The Harkive Project: popular music reception, digital technologies, and data analysis

Hamilton, CJC The Harkive Project: popular music reception, digital technologies, and data analysis. In: The experience of listening to music: methodologies, identities, histories THE EXPERIENCE OF LISTENING TO MUSIC: METHODOLOGIES, IDENTITIES, HISTORIES. The Open University, Milton Keynes, NA-NA.

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Abstract

Through an analysis of how respondents to The Harkive Project (www.harkive.org) describe their use of vinyl records, this article will demonstrate and reflect upon the development of an experimental methodological approach derived from the fields of digital humanities and cultural analytics, and show how this was applied to my ‘home’ discipline of popular music studies. Before proceeding to my analysis, I first describe the context and rationale for taking this approach. In reflecting on this approach I discuss how it enabled me to explore how data-derived knowledge creation works through practice within contemporary popular music culture, highlighting some of the issues raised by data-related technologies and techniques in both popular music culture and in arts and humanities research. My hope is that work in this area may help popular music studies begin to account for the technologies and practices that have so changed the field. Towards that aim, and in consideration of Sandvig and Hargittai’s recent work highlighting the importance of ‘benchwork’, my article links to code, sample data, and instructional blog posts that may enable scholars to replicate and/or build upon my work.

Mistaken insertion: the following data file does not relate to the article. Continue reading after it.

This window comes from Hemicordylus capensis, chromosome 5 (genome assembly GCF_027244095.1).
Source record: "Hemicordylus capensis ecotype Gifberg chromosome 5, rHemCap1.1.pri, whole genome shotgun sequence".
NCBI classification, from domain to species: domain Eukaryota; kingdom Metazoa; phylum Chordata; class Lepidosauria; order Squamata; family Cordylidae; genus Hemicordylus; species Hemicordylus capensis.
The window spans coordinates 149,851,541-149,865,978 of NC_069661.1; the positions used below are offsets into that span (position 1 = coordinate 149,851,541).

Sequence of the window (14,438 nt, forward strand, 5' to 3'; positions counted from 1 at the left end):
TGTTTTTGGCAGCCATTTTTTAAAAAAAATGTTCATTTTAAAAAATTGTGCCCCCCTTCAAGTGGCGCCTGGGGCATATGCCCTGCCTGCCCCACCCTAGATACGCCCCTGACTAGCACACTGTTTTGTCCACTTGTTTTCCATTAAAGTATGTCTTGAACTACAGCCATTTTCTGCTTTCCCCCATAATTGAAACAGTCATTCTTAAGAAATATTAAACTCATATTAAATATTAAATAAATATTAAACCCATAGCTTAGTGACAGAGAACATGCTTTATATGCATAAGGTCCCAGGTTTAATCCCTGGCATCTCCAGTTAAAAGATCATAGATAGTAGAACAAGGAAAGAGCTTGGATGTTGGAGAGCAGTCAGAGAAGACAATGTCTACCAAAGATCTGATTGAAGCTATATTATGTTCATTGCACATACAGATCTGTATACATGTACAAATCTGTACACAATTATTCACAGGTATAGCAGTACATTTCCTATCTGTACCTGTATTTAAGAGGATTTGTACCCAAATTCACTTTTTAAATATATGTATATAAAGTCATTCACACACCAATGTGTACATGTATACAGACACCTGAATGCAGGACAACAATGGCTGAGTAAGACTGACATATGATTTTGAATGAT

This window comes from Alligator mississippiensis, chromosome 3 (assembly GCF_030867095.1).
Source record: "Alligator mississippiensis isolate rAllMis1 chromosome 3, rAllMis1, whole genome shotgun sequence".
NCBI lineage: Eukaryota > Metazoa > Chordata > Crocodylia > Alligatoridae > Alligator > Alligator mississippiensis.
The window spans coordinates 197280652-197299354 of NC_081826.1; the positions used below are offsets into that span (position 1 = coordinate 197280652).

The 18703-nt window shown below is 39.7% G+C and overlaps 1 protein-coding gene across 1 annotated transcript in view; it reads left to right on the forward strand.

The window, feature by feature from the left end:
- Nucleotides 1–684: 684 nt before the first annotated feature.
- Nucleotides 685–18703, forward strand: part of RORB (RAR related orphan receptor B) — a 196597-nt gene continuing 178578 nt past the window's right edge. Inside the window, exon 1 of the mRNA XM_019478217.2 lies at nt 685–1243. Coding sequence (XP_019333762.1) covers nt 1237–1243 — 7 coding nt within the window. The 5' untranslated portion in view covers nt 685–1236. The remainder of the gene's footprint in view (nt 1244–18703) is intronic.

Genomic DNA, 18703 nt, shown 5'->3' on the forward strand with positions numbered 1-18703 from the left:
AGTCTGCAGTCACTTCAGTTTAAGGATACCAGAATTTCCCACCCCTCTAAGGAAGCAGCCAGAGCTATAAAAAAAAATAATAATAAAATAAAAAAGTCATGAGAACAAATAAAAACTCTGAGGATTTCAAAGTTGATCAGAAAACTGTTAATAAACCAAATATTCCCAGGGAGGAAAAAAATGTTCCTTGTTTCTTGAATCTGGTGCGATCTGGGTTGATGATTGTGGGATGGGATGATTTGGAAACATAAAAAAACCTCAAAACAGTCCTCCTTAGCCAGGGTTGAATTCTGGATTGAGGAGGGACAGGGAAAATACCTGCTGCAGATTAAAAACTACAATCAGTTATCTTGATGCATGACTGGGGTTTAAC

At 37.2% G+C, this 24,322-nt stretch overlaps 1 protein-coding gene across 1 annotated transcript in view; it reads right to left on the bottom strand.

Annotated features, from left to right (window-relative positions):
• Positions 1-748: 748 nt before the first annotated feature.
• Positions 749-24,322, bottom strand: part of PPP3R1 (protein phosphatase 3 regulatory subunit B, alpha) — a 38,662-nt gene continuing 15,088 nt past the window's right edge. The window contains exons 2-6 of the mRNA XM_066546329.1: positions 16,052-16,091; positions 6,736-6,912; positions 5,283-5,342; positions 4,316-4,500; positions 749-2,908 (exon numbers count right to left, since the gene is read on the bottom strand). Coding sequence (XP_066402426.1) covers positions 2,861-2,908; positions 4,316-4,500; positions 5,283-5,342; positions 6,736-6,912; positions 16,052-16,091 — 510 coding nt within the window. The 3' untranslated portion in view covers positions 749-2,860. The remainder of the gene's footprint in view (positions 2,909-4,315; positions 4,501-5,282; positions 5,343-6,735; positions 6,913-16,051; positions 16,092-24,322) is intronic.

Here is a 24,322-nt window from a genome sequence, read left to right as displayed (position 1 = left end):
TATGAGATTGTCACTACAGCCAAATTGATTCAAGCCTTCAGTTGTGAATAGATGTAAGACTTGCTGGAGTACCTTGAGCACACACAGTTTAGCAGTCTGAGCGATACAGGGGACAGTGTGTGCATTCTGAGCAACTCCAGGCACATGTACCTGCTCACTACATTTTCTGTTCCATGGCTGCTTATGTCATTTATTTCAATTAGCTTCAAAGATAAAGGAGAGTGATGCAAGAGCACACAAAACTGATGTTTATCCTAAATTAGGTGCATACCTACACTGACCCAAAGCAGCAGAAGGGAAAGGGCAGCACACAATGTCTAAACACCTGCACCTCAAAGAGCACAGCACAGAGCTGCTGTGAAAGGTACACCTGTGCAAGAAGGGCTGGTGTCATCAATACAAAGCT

Item Type: Book Section
Uncontrolled Keywords: Popular Music; Data Analysis; Vinyl; Social Media; Algorithms; R; Music Business; Audiences; Harkive
Subjects: P300 Media studies
W300 Music
Divisions: REF UoA Output Collections > REF2021 UoA34: Communication, Cultural and Media Studies, Library and Information Management
Depositing User: Craig Hamilton
Date Deposited: 12 Dec 2019 08:20
Last Modified: 12 Dec 2019 08:20
URI: http://www.open-access.bcu.ac.uk/id/eprint/8573

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